Late-spring snowstorm rolls through Aspen area, downs trees and power lines
Downed tree branches and power lines kept crews busy Tuesday after a late spring snowstorm barreled through Aspen and the Colorado mountains overnight.
Holy Cross Energy had crews out starting late Monday night and most of the power was resorted by 1 p.m. Tuesday, spokesperson Jenna Weatherred said. About 300 homes were affected, mostly in the Basalt/Willits area, east of Aspen, Red Mountain and the Upper Frying Pan.
Hundreds of trees in the upper valley lost branches or fell over, including a cottonwood tree on Hopkins Avenue near Aspen Street that landed on the house owned by Ruth Carver. It hit the roof right over her bed on the top floor, she said early Tuesday morning as she assessed the damage.
“The whole house shook and there was a terrible noise, a terrible crash coming from the roof,” Carver said. “I thought a bear fell off the roof. There’s bears here every night because we’re just a block from Restaurant Row.”
Snow totals in the area ranged from 3 to 5 inches in the upper valley. The Weather Service issued a winter weather advisory Monday afternoon calling for 3 to 6 inches above 9,000 feet.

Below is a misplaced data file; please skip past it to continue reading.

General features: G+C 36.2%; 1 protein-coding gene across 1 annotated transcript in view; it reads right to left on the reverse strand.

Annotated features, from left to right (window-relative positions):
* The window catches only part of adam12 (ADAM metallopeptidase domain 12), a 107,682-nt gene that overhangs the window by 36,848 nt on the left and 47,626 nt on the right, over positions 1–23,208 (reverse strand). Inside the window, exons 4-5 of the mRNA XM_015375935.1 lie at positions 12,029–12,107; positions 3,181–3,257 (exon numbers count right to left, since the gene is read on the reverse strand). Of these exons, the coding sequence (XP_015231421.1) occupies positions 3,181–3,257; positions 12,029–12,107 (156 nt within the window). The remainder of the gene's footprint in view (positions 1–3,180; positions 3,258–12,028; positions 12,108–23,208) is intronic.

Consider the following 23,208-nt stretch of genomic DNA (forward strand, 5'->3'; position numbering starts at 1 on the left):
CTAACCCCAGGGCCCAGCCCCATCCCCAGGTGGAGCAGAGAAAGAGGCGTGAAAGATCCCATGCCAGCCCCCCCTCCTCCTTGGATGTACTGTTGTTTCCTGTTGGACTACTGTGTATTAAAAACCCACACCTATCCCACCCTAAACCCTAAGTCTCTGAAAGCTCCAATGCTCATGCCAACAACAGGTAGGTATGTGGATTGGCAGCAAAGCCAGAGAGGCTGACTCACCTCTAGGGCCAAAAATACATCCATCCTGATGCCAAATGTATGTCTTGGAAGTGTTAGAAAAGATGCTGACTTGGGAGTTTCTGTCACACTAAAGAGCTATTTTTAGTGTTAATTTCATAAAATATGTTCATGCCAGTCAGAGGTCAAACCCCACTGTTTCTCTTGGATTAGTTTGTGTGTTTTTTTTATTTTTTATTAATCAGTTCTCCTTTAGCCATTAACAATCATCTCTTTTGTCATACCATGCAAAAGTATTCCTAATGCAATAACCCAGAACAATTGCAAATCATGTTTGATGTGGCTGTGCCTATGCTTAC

The city of Aspen will have crews going around to help residents get rid of downed limbs. In a news release Tuesday, the city said residents can place all storm debris within 5 feet of the curb and city staff will pick up and chip the limbs by early next week.
If the limbs are too large to move, the residents are encouraged to call a local tree service. The city will only pick up storm debris, not yard waste. For more information, residents can call the Parks and Open Space Department at 970-920-5120.
Weatherred said the weather also cause much of the HCE system to experience “short power outages/blinks as snow and trees cleared from the overhead lines” during the day as temperatures warmed.
Weather forecast for later this week includes a high near 80 degrees by Friday.
This is a developing story that will be updated.
Long before you could buy your Patagonia apparel and gear at the Snowmass Village Mall, company founder Yvon Chouinard was an avid rock climber and mountain man living in California.
Support Local Journalism
Support Local Journalism
Readers around Aspen and Snowmass Village make the Aspen Times’ work possible. Your financial contribution supports our efforts to deliver quality, locally relevant journalism.
Now more than ever, your support is critical to help us keep our community informed about the evolving coronavirus pandemic and the impact it is having locally. Every contribution, however large or small, will make a difference.
Each donation will be used exclusively for the development and creation of increased news coverage.